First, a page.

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Divine law

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Divine law is any body of law that is perceived as deriving from a transcendent source, such as the will of God or gods – in contrast to man-made law or to secular law. According to Angelos Chaniotis and Rudolph F. Peters, divine laws are typically perceived as superior to man-made laws,[1][2] sometimes due to an assumption that their source has resources beyond human knowledge and human reason.[3] Believers in divine laws might accord them greater authority than other laws,[4][5][2] for example by assuming that divine law cannot be changed by human authorities.[2]

According to Chaniotis, divine laws are noted for their apparent inflexibility.[6] The introduction of interpretation into divine law is a controversial issue, since believers place high significance on adhering to the law precisely.[7] Opponents to the application of divine law typically deny that it is purely divine and point out human influences in the law. These opponents characterize such laws as belonging to a particular cultural tradition. Conversely, adherents of divine law are sometimes reluctant to adapt inflexible divine laws to cultural contexts.[8]

Medieval Christianity assumed the existence of three kinds of laws: divine law, natural law, and man-made law.[4] Theologians have substantially debated the scope of natural law, with the Enlightenment encouraging greater use of reason and expanding the scope of natural law and marginalizing divine law in a process of secularization.[9] Since the authority of divine law is rooted in its source, the origins and transmission-history of divine law are important.[10][a]

Conflicts frequently arise between secular understandings of justice or morality and divine law.[11][12]

Religious law, such as canon law, includes both divine law and additional interpretations, logical extensions, and traditions.[5]

See also[edit]


  1. ^ See, for example, in Judaism Biblical Mount Sinai, Shavuot#Giving of the Torah, Yitro (parsha), and the Letter of Aristeas. And note disputes over Biblical canonicity.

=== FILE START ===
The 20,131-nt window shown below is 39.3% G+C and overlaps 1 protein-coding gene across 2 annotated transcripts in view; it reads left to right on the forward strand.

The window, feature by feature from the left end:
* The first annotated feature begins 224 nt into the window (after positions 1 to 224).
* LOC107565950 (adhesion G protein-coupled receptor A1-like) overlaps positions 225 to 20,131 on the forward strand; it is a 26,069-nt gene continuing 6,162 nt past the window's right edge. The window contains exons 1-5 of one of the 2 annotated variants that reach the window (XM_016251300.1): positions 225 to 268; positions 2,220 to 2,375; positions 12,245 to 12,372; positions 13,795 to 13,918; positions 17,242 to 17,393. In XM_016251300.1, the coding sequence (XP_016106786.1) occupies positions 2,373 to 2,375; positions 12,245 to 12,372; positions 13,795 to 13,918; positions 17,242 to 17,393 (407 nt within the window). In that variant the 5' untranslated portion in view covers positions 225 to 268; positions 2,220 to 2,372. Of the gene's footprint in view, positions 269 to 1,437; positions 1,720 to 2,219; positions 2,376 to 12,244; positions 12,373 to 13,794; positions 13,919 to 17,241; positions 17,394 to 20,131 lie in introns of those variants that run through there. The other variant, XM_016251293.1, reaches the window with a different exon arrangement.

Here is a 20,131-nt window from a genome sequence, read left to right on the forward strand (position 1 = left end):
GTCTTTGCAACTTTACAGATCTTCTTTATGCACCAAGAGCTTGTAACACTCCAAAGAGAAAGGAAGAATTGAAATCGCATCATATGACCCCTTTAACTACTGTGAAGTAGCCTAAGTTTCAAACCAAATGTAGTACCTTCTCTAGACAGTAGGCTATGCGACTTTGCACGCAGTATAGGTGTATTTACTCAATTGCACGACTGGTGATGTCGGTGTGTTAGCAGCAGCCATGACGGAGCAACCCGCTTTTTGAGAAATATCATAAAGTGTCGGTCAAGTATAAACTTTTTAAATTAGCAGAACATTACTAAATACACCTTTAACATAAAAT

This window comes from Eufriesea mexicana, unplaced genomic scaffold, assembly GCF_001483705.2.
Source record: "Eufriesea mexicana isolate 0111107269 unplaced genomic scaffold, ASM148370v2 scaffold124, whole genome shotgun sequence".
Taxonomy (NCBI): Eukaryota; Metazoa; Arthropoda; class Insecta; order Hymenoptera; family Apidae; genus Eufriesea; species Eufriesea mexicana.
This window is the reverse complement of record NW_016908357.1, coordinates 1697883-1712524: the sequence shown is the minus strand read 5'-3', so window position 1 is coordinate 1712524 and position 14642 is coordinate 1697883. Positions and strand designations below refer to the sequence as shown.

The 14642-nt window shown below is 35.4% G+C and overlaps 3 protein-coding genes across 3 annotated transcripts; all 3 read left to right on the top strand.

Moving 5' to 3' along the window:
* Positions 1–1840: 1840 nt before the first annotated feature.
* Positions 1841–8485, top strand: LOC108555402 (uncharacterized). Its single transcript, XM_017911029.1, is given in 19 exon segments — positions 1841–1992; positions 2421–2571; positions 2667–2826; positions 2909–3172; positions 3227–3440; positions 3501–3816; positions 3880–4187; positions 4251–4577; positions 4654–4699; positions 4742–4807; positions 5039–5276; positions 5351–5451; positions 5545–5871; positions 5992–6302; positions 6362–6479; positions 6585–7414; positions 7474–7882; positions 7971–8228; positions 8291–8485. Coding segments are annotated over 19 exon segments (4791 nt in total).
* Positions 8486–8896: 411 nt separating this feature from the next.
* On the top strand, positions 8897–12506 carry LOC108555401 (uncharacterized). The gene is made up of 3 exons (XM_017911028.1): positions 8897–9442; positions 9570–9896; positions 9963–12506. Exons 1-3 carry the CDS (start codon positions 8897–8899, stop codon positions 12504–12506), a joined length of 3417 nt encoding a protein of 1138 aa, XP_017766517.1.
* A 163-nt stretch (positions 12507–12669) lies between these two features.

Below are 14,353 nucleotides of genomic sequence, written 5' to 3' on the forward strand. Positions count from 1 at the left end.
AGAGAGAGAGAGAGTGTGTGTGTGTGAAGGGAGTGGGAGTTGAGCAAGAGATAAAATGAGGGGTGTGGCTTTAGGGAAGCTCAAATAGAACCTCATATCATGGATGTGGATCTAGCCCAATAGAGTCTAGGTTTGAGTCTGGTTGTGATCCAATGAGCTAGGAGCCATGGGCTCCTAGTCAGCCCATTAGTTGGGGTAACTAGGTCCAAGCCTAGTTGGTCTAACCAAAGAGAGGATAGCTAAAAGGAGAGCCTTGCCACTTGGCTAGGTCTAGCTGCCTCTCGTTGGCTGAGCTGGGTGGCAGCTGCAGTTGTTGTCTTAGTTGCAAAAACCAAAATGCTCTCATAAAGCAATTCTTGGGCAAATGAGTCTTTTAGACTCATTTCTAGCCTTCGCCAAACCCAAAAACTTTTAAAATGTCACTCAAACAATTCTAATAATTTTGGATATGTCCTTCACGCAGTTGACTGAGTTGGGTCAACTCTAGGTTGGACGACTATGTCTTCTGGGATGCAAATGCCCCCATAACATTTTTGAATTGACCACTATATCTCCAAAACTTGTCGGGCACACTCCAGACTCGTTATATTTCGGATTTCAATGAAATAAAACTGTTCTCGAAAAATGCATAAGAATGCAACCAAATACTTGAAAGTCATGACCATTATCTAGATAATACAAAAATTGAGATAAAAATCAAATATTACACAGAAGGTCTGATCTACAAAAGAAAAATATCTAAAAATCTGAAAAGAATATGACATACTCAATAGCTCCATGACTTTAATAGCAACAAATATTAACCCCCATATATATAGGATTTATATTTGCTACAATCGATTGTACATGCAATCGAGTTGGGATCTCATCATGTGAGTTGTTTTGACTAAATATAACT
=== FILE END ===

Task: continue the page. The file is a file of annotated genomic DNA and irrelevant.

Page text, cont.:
1. ^ Chaniotis 1996, p. 85.
  2. ^ a b c Peters 1988, p. 244.
  3. ^ Chaniotis 1996, p. 86.
  4. ^ a b Anghie 1996, p. 323.
  5. ^ a b Molano 2009, p. 212.
  6. ^ Chaniotis 1996, p. 67.
  7. ^ Chaniotis 1996, p. 75.
  8. ^ Peters 1988, p. 244f.
  9. ^ Anghie 1996, p. 323f.
  10. ^ Weiss 2010, Part II. The Indicators of God's Law.
  11. ^ Chaniotis 1996, pp. 65–66: In Euripides' Ion [...] [t]he distinction between the secular nomos which condemns the assailant and the divine themis which protects the suppliant, regardless of the crime he has committed, is clear; equally clear is Ion's condamnation [sic] of this indifference of the divine law towards the suppliants, righteous and unrighteous alike.
  12. ^ Chaniotis 1996, p. 69.


  • Anghie, Antony (1996). "Francisco de Vitoria and the colonial origins of international law". Social & Legal Studies. 5 (3). SAGE: 321–336. doi:10.1177/096466399600500303. ISSN 0964-6639. S2CID 143123584.
  • Peters, Rudolph F. (1988). "Divine Law or Man-Made Law-Egypt and the Application of the Shari'a". Arab Law Quarterly. 3 (3): 231–253. doi:10.1163/157302588X00281.
  • Chaniotis, Angelos (1996). "Conflicting authorities: Greek asylia between secular and divine law in the Classical and Hellenistic poleis" (PDF). Kernos. 9: 65–86.
  • Molano, E. (2009). "Divine Law and Constitutional Canonical Law". Ius Canonicum. 49: 195–212. doi:10.15581/016.49.14159. hdl:10171/34562.
  • Weiss, Bernard (2010). The search for God's law : Islamic jurisprudence in the writings of Sayf al-Dīn al-Āmidi. Salt Lake City Herndon, Va: University Of Utah Press International Institute of Islamic Thought. ISBN 978-0-87480-938-1. OCLC 758391490.

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